Andi Brown, director and founder of SAAF Education, a provider of financial management and business support services to schools, academies and multi-academy trusts, discusses what the national minimum wage increase and what the apprenticeship levy guidelines means for employers.

Apprenticeships provide employers with an opportunity to grow and strengthen their workforce with fresh insight and enthusiasm from the next generation of workers. To take advantage, employers need to stay up to speed with the latest legislative updates and developments.

Latest National Minimum Wage increase comes into force

The National Minimum Wage (NMW) is the minimum pay per hour most workers are entitled to earn by law.

From the start of October 2016, the NMW increased for all apprentices and workers under the age of 25.

The new rates, are as follows:

  • £7.20 per hour – 25 years old and over
  • £6.95 per hour – 21 to 24 years old
  • £5.55 per hour – 18 to 20 years old
  • £4 per hour – 16 to 17 years old
  • £3.40 - for apprentices in year one of their apprenticeship, including those aged over 19

New Apprenticeship Levy guidelines

In addition to the new NMW rates being released, the Apprentice Levy guidance has also been updated. This means that there will be changes to apprenticeship funding.

What is the Apprentice Levy?

The Apprentice Levy is a mechanism by which the government raises money to fund apprenticeship training across England, effective from 1st April 2017.

Apprenticeship funding will change as of 1st May 2017 and all employers will be subject to both the Apprentice Levy rules and framework of funding for apprenticeships.

How will you be charged and will you have to pay the Levy?

The Levy will be charged at a rate of 0.5% of an employer’s payroll if the value exceeds £3 million per annum. As such, the payroll value is to be defined as the total gross of all employees pay.

For example, if a company employed 200 employees and paid each employee £20,000 then the value of the payroll would be £4,000,000 and the company would be subject to the levy (£4,000,000 x 0.5% = £20,000).

If the employer is a local authority, Multi-Academy Trust, Charity or Connected Company, the combined value of all payrolls will be considered when assessing the liability for the Levy.

So, if 200 employees were split across connected, then each company would still be liable for the Levy even though each individual payroll does not exceed £3 million.

All employers will receive an allowance of £15,000 per annum that can be used to offset the levy charge. Using the previous example, the £20,000 would be reduced by £15,000. This means that only £5,000 would be due from the employer.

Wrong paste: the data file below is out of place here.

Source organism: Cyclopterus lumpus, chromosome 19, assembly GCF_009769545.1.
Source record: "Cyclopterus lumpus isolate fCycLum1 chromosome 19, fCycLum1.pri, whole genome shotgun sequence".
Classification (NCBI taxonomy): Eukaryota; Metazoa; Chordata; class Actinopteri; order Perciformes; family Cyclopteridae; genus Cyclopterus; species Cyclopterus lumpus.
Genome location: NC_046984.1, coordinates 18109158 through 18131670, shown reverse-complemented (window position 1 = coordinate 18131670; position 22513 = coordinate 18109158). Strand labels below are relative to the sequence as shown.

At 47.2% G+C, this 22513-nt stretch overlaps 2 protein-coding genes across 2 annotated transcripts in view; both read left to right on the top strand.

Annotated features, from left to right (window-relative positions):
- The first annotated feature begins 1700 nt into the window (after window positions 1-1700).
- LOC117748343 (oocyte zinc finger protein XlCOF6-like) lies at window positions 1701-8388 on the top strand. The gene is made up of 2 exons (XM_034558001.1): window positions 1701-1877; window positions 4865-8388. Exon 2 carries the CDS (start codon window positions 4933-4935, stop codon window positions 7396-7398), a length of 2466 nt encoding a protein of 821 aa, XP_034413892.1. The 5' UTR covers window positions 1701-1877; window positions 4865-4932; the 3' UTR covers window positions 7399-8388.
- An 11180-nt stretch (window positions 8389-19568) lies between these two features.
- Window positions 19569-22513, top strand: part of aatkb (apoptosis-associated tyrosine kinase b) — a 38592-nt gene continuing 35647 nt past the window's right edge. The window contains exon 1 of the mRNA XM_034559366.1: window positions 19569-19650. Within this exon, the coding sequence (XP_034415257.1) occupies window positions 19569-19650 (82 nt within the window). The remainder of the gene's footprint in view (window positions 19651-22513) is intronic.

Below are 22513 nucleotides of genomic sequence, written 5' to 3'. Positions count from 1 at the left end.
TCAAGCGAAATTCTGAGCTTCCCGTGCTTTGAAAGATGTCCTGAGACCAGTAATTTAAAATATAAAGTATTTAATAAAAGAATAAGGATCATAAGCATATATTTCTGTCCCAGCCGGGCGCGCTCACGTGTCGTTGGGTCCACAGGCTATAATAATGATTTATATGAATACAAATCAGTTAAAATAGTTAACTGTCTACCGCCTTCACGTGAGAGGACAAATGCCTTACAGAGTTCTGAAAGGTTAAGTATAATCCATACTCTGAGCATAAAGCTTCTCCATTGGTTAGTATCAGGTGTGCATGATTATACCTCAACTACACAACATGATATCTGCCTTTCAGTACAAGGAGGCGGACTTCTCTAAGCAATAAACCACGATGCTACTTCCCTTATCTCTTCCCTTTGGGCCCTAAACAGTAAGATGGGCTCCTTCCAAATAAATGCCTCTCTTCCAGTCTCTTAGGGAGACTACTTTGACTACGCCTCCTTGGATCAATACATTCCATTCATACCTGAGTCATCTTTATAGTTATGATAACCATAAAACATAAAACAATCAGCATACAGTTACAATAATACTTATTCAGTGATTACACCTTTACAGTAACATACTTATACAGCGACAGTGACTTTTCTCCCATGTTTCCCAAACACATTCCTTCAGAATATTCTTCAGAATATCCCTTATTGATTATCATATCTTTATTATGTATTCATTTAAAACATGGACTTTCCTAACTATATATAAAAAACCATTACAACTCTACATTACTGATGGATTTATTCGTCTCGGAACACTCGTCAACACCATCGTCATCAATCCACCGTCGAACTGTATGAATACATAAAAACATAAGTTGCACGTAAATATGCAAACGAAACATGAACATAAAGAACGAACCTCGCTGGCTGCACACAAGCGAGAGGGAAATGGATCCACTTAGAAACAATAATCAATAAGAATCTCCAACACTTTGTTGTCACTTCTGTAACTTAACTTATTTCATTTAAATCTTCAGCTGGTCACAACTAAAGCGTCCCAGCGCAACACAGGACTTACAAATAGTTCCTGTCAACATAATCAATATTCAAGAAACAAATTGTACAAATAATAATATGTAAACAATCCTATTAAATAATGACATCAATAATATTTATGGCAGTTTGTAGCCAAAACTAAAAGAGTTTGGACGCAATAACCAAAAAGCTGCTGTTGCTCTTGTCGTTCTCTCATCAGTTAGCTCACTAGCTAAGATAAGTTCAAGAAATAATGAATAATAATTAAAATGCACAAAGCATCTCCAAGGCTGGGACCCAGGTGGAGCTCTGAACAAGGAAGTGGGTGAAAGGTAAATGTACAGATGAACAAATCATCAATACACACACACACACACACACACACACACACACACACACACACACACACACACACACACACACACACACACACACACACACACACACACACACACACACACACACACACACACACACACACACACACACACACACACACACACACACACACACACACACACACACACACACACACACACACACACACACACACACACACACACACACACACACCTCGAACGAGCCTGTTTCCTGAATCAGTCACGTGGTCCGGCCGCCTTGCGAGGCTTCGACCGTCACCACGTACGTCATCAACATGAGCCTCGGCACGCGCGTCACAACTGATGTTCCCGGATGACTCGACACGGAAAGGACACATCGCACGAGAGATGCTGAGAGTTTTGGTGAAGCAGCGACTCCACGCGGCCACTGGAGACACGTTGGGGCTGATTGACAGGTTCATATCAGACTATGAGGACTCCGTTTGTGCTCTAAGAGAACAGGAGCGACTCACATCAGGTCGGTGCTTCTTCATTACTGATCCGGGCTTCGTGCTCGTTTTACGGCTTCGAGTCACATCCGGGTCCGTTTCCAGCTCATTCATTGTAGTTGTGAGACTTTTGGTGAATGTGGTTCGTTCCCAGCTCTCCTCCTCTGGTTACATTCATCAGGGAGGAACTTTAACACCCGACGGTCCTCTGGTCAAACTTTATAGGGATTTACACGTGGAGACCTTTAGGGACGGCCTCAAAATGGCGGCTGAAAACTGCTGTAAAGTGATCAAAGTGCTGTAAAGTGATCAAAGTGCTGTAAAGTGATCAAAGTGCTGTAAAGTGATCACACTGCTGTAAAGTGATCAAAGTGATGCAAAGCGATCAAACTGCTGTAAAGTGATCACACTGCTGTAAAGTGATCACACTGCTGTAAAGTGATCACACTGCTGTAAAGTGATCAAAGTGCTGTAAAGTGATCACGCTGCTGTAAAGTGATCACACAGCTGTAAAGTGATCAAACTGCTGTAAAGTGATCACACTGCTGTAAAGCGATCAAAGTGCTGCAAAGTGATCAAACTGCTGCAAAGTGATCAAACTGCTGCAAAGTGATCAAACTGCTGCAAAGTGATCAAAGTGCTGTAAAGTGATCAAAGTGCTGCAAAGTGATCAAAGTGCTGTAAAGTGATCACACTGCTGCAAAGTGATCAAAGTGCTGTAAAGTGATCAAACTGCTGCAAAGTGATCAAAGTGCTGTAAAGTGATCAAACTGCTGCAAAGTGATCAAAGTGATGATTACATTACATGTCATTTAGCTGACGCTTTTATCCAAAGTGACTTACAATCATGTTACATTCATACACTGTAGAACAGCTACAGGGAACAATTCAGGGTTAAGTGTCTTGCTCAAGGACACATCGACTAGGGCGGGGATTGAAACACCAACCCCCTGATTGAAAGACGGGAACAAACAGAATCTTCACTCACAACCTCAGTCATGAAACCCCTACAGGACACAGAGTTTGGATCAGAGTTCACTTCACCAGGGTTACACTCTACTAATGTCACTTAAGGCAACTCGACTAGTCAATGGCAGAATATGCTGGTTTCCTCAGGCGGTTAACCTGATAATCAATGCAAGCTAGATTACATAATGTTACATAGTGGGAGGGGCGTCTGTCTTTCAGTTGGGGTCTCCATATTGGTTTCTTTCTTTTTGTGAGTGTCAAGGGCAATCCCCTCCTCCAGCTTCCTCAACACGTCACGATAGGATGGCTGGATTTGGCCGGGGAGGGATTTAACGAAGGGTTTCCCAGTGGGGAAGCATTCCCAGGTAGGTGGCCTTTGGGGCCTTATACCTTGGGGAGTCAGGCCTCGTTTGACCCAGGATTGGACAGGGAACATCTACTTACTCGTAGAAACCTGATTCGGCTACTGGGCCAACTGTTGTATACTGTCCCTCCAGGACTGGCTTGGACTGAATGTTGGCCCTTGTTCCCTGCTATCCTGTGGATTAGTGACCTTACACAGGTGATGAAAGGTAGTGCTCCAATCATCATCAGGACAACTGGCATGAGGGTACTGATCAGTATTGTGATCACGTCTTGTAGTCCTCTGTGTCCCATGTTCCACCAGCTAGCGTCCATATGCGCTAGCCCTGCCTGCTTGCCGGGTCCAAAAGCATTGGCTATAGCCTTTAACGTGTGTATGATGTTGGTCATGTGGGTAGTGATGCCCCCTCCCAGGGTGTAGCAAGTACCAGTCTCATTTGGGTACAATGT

However, only one allowance will be given to each employer and not for each company or payroll.

Otherwise the allowance will be split into monthly installments of £1,250 and if the gross value of the payroll exceeds this amount then the levy will be charged at the 0.5%.

Once again using the previous example, if employees receive £20,000 per annum and are paid monthly, then they will receive £1666.66 per month. So, 200 employees will equate to: (200 x £1666.67) x 0.5% - £1250 allowance = £416.67 monthly levy charge.

What do employers gain from the levy?

If the employer is liable to the levy, the funds will be taken by HMRC as part of the PAYE, paid monthly and credited into a Digital Apprentice Service (DAS) account.

In addition to this, the government will pay 10% of the levy paid by the employer and the funds can be used as e-vouchers to pay for accredited apprentice training.

It’s important to note that employers will need to create a DAS account to ensure monies deducted by the levy can be credited to the account for use in funding Apprenticeships.

If the employer is not liable to pay the levy charge, as the payroll bill is less than £3 million, then the employer will not use the apprenticeship service until at least 2018, for which the government will provide further guidance.

However, the new apprenticeship funding system will take affect from May 2017, whereby, provided the training is approved by the apprenticeship service, then the government will contribute 90% of the cost training, leaving the employer to pay the final 10%.

For more information on these changes, connect with Andi on LinkedIn

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